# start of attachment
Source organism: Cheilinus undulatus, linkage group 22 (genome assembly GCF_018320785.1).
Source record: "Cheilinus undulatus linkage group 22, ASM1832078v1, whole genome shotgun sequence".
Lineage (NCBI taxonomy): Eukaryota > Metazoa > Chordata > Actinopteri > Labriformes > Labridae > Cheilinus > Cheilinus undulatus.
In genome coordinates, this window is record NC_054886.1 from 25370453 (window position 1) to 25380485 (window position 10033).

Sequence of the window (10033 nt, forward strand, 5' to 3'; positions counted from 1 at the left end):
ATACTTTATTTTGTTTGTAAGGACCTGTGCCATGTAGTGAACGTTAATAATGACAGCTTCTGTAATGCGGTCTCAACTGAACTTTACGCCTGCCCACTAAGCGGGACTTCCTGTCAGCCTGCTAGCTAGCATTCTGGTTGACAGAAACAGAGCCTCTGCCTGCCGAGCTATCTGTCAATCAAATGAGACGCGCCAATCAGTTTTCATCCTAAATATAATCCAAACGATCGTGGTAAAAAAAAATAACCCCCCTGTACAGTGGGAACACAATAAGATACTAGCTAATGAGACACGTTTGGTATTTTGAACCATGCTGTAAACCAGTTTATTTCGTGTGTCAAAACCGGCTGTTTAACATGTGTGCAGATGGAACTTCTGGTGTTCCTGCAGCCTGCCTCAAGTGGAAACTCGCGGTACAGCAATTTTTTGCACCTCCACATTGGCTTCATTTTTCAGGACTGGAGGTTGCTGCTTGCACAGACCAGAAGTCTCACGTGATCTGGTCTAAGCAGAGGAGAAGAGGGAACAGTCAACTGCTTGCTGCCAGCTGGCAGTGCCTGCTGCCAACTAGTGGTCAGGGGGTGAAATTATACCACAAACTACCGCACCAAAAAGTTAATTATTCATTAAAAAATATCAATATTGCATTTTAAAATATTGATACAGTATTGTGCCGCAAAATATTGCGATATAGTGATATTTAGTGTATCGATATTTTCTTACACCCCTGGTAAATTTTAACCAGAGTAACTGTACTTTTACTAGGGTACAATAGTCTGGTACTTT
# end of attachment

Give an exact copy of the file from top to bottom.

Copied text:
Source organism: Cheilinus undulatus, linkage group 22 (genome assembly GCF_018320785.1).
Source record: "Cheilinus undulatus linkage group 22, ASM1832078v1, whole genome shotgun sequence".
Lineage (NCBI taxonomy): Eukaryota > Metazoa > Chordata > Actinopteri > Labriformes > Labridae > Cheilinus > Cheilinus undulatus.
In genome coordinates, this window is record NC_054886.1 from 25370453 (window position 1) to 25380485 (window position 10033).

Sequence of the window (10033 nt, forward strand, 5' to 3'; positions counted from 1 at the left end):
ATACTTTATTTTGTTTGTAAGGACCTGTGCCATGTAGTGAACGTTAATAATGACAGCTTCTGTAATGCGGTCTCAACTGAACTTTACGCCTGCCCACTAAGCGGGACTTCCTGTCAGCCTGCTAGCTAGCATTCTGGTTGACAGAAACAGAGCCTCTGCCTGCCGAGCTATCTGTCAATCAAATGAGACGCGCCAATCAGTTTTCATCCTAAATATAATCCAAACGATCGTGGTAAAAAAAAATAACCCCCCTGTACAGTGGGAACACAATAAGATACTAGCTAATGAGACACGTTTGGTATTTTGAACCATGCTGTAAACCAGTTTATTTCGTGTGTCAAAACCGGCTGTTTAACATGTGTGCAGATGGAACTTCTGGTGTTCCTGCAGCCTGCCTCAAGTGGAAACTCGCGGTACAGCAATTTTTTGCACCTCCACATTGGCTTCATTTTTCAGGACTGGAGGTTGCTGCTTGCACAGACCAGAAGTCTCACGTGATCTGGTCTAAGCAGAGGAGAAGAGGGAACAGTCAACTGCTTGCTGCCAGCTGGCAGTGCCTGCTGCCAACTAGTGGTCAGGGGGTGAAATTATACCACAAACTACCGCACCAAAAAGTTAATTATTCATTAAAAAATATCAATATTGCATTTTAAAATATTGATACAGTATTGTGCCGCAAAATATTGCGATATAGTGATATTTAGTGTATCGATATTTTCTTACACCCCTGGTAAATTTTAACCAGAGTAACTGTACTTTTACTAGGGTACAATAGTCTGGTACTTT